Listening to Wendy and Paul, I realize that the best way to overcome demonization is to create a sincere human connection with the other. The Quran emphasizes that God has created diversity of languages, colors, nations and religions so that we might "come to know the other" (49:13). To help us understand that this critical work is not easy, the Holy Book also reveals, "We have made some of you to be a trial for others--will you have patience?"(25:20). Maybe we can develop spiritual muscles to do this difficult but essential work by starting to connect on a human level with those in our own extended family with whom we have angry differences over politics and religion. There is no need to spar over differences. We can bond by sharing human stories. The poet Muriel Rukeyser reminds us that the universe is made out of stories, not atoms.
Graciousness and Generosity
A local Muslim woman, in a mass mailing to Muslims, insists that we deal with the situation in an "Islamic fashion." To counter Peter Zieve's postcard campaign, she suggests that Muslims send postcards to him using words that reflect graciousness and generosity. We are asked to meet fear with love. Her postcard reads, "Looking forward to a long and cordial association! Come visit the masjid after it's built--you'll be most welcome! Peace." She has challenged our community to reflect deeply on a Qur'anic revelation that we quote frequently but find it very difficult to enact: "Repel the evil deed with the one that is better. Then lo! He with whom you shared enmity will become as he was a bosom friend (41:34)."
Behavior and Being
A local Muslim leader, Aziz Junejo, a person of peace and wisdom, is currently mediating between Peter Zieve and organizers of the mosque group to create healing and solutions. In his talks with the two groups, Aziz is meticulous about not censuring Peter personally, always making a distinction between Peter's behavior and being. From a spiritual perspective, this is highly significant. Our behaviors may sometimes be unacceptable, but our being--our essence--is sacred. Each of us contains a divine spark, which the Quran describes as "breath of God." Honoring this discernment between behavior and being as we take the right action has the power to shift heaven and earth. The 16th century mystic Kabir advises us that in a hostile situation we need to do what is right. Protect yourself. Don't allow yourself to be abused. But as you take the right action, please do not keep the adversary's being out of your heart.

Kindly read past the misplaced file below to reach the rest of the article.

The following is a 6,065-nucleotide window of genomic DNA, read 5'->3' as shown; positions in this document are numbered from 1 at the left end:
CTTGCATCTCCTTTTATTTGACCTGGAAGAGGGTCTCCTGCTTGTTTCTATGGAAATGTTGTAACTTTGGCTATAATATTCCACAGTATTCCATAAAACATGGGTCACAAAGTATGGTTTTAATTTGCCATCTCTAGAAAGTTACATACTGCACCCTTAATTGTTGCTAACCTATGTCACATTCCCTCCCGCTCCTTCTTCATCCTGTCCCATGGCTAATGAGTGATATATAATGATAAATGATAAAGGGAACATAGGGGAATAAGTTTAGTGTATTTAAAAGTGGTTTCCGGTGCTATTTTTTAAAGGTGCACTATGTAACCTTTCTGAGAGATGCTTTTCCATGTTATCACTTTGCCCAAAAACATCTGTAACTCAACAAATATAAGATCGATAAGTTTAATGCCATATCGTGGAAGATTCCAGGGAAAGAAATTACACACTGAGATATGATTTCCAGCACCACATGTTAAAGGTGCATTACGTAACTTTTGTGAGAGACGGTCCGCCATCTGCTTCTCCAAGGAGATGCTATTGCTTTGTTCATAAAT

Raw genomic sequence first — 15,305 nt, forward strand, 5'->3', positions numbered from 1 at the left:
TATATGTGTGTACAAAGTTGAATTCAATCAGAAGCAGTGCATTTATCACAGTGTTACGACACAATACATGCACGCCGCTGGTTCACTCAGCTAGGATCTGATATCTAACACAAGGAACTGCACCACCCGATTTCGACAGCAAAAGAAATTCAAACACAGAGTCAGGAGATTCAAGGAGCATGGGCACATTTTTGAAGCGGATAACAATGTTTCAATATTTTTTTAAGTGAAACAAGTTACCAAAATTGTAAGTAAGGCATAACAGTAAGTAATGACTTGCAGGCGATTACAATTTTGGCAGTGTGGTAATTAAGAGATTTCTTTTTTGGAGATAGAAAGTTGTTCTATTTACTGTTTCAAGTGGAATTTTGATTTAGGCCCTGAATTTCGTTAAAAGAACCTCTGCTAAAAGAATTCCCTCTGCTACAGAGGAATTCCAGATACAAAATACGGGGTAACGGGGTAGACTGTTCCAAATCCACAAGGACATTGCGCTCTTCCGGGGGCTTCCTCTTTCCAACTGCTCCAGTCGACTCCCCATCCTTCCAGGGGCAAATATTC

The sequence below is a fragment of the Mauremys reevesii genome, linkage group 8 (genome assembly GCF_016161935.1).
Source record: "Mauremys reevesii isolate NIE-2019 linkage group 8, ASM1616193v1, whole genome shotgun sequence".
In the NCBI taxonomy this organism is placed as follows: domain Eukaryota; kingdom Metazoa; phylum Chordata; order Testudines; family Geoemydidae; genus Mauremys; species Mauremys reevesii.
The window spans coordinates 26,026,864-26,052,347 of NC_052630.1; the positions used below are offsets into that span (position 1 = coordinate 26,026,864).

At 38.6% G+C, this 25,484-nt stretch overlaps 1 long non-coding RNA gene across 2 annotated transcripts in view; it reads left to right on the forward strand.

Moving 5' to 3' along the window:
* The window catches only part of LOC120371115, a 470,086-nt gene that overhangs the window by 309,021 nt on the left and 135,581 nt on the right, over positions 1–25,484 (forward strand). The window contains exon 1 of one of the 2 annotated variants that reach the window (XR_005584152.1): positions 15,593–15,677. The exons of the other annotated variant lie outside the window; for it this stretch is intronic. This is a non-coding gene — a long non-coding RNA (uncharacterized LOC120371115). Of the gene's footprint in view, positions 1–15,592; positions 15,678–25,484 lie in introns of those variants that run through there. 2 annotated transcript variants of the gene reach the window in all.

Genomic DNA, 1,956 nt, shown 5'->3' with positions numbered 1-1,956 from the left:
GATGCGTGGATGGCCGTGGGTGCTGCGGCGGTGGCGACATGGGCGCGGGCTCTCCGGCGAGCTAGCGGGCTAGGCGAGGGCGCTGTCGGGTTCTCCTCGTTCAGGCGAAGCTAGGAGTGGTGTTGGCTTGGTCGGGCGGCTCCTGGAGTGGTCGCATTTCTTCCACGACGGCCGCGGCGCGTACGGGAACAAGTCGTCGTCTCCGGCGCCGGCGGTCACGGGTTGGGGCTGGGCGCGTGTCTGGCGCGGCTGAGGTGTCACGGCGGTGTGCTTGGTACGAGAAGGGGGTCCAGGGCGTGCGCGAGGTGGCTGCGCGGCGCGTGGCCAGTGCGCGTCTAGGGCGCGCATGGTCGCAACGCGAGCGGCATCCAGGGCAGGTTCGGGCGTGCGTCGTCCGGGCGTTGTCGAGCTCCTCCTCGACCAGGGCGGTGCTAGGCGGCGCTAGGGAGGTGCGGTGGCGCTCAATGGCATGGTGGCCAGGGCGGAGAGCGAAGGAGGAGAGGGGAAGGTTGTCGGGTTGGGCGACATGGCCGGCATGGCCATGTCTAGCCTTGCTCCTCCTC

We are asked to seek justice but to temper it with mercy and courtesy of the heart. When the Prophet Muhammad (pbuh) was urged by hot-headed members of his community to curse his enemies, he replied, "I have not been sent to curse people but as a mercy to humankind."
Circle of Love
The Interfaith Association of Northwest Washington based in Everett is collaborating with other houses of worship in the area, including Peter's synagogue, to hold regular suppers "to replace fear with understanding."
The key word here is "regular." A primary complaint about intermittent interfaith gatherings is that everyone is on best behavior and the talk is "absurdly nice," but once people go home, they once again begin to see Muslims as terrorists, Christians as liars, and Jews as occupiers. Only through frequent gatherings can a spark of friendship grow between people with differing theologies and points of view. Once a friendship blossoms, our differences, no matter how stark, no longer loom as a threat. Very often these same friendships lead to collaboration in projects of social justice and earth care, furthering our recognition that we are all children of the same God, caring for the Creation that we all share.
Let us leave the last words of advice to the 13th sage Rumi. He implores us to "Come out of the Circle of Time and enter the Circle of Love." He goes on to exclaim, "O God You have created this I, you, we, they, to play the game of adoration with Yourself."
We simply have no choice but to do the inner work of moving beyond our polarizing egos and find creative ways to fulfill God's plan for us to acknowledge, honor, and celebrate diversity.
View YouTube video:
Mukilteo Mosque Controversy- Wendy Zieve, Imam Jamal Rahman, and Paul Kramer